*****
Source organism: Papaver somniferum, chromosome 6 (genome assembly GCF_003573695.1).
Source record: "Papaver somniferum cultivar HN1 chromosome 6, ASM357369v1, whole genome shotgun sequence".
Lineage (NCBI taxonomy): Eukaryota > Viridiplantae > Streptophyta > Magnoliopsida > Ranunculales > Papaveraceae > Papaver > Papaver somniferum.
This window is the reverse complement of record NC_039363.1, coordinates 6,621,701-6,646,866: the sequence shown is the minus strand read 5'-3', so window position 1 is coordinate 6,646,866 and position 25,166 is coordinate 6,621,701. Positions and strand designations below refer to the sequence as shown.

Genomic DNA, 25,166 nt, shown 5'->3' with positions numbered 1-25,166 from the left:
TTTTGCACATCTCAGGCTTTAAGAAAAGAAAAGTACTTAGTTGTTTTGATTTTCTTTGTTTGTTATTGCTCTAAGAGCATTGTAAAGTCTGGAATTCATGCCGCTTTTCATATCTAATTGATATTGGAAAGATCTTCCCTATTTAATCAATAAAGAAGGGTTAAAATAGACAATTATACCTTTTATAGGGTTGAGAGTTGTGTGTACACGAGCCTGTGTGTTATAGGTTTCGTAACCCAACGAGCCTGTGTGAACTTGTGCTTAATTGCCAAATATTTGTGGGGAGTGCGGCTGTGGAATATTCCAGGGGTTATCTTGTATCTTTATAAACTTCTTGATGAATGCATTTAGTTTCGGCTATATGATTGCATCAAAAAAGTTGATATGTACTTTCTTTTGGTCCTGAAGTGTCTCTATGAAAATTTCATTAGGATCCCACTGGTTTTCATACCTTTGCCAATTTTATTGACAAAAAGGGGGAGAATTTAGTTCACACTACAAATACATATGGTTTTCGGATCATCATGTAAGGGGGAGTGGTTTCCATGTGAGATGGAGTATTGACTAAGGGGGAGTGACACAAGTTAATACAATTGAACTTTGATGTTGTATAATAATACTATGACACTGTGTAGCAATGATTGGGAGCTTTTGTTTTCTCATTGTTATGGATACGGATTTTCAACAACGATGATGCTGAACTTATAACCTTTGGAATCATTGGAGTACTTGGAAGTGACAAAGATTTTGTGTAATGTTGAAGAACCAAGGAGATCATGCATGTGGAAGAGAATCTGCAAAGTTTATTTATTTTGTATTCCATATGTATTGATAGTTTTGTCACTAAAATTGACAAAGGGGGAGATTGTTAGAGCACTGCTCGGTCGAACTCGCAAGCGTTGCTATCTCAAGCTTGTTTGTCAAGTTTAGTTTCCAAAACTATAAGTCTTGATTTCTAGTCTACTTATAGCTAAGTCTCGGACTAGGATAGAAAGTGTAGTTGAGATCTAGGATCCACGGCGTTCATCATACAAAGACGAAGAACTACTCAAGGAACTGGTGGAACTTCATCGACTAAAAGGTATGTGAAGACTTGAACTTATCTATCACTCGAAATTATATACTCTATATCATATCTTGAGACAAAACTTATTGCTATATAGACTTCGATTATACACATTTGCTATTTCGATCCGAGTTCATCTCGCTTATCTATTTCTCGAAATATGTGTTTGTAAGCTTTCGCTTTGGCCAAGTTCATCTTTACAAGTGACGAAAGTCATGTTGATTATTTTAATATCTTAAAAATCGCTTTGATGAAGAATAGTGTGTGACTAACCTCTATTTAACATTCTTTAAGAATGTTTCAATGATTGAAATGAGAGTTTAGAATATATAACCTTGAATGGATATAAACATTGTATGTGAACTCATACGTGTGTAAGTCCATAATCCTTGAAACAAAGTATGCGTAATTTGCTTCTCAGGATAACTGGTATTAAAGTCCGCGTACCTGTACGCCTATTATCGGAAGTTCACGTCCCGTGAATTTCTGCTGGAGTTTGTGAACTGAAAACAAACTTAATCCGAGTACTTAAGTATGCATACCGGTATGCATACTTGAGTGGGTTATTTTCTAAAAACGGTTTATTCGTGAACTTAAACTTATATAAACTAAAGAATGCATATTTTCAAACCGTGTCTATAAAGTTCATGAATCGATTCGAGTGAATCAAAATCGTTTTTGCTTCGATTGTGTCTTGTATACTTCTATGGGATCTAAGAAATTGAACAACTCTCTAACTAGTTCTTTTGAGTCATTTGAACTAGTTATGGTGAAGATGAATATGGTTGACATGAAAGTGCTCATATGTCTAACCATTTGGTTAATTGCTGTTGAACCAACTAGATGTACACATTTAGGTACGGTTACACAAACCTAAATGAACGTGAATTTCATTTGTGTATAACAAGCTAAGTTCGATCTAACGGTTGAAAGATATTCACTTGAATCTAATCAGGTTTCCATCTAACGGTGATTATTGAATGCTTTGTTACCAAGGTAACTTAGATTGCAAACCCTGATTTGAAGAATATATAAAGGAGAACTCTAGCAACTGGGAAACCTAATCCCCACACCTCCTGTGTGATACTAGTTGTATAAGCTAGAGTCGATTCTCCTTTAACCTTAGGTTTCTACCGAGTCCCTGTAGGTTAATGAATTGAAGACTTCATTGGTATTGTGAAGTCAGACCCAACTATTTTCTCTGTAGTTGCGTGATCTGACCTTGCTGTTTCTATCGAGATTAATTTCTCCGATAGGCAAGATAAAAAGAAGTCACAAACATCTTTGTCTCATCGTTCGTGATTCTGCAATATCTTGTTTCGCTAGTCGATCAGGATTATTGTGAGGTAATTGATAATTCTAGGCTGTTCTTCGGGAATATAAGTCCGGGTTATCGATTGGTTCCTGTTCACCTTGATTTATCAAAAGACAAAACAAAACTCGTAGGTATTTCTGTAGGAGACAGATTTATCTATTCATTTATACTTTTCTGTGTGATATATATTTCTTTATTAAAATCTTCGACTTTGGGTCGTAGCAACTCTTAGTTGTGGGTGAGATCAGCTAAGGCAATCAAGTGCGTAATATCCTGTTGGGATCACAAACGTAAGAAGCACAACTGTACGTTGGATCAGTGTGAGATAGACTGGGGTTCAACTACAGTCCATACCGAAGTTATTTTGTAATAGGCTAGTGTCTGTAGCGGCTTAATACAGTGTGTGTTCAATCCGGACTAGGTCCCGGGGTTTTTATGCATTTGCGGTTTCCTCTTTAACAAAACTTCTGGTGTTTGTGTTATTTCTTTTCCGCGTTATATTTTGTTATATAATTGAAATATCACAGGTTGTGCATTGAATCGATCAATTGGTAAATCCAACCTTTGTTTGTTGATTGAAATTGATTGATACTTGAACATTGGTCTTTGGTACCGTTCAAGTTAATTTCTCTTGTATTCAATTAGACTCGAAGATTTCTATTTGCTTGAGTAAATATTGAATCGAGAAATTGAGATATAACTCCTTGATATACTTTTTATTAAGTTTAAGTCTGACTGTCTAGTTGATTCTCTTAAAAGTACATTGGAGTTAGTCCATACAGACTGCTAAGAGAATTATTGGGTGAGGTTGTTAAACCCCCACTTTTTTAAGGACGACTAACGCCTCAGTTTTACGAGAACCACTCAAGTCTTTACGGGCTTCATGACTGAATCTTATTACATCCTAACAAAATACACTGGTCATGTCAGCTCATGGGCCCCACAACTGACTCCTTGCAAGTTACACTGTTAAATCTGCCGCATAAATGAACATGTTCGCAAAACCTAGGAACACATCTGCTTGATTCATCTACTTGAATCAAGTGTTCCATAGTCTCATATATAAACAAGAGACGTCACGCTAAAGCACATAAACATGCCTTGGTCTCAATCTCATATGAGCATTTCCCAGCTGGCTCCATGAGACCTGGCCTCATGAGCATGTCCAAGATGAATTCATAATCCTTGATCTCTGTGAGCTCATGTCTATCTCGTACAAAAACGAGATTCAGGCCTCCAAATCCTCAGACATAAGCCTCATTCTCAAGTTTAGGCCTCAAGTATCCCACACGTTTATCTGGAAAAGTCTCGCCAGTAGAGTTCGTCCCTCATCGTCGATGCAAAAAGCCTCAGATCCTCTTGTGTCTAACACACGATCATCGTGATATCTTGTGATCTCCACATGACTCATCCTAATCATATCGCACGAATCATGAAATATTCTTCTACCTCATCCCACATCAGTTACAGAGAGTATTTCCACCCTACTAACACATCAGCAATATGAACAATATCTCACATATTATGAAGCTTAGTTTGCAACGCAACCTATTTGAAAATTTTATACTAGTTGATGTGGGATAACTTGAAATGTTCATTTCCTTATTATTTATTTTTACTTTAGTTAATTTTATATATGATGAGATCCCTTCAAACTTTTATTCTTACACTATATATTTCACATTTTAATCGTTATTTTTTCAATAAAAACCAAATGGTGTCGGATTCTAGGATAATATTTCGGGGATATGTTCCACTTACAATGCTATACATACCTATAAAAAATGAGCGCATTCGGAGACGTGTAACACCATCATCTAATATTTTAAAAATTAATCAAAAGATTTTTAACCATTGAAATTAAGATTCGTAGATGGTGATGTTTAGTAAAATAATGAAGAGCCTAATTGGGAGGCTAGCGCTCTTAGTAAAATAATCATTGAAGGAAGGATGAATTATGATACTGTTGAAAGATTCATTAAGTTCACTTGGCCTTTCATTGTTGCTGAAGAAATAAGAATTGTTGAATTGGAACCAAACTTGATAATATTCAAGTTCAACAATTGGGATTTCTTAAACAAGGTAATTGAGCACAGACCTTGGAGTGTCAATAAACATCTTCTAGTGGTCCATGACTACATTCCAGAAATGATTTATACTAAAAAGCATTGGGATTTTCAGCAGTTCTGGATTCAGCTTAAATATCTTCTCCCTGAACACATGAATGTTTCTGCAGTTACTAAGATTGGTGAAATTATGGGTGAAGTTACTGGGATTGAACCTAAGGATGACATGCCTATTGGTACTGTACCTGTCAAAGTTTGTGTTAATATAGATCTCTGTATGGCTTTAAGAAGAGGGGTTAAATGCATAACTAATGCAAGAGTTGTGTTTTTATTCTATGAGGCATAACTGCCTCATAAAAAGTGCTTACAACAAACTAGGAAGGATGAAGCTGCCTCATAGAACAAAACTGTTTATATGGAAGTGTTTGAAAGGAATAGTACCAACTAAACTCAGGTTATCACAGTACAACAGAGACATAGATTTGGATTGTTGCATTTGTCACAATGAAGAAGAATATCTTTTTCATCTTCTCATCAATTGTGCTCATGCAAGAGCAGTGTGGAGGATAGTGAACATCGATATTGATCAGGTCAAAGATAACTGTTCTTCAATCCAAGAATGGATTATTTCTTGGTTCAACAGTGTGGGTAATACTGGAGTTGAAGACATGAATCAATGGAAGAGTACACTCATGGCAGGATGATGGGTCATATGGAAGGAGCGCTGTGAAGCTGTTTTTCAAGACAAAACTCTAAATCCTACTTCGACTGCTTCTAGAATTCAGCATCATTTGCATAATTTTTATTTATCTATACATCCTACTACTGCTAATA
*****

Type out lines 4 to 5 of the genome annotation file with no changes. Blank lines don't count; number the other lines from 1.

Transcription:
This window is the reverse complement of record NC_039363.1, coordinates 6,621,701-6,646,866: the sequence shown is the minus strand read 5'-3', so window position 1 is coordinate 6,646,866 and position 25,166 is coordinate 6,621,701. Positions and strand designations below refer to the sequence as shown.

Genomic DNA, 25,166 nt, shown 5'->3' with positions numbered 1-25,166 from the left: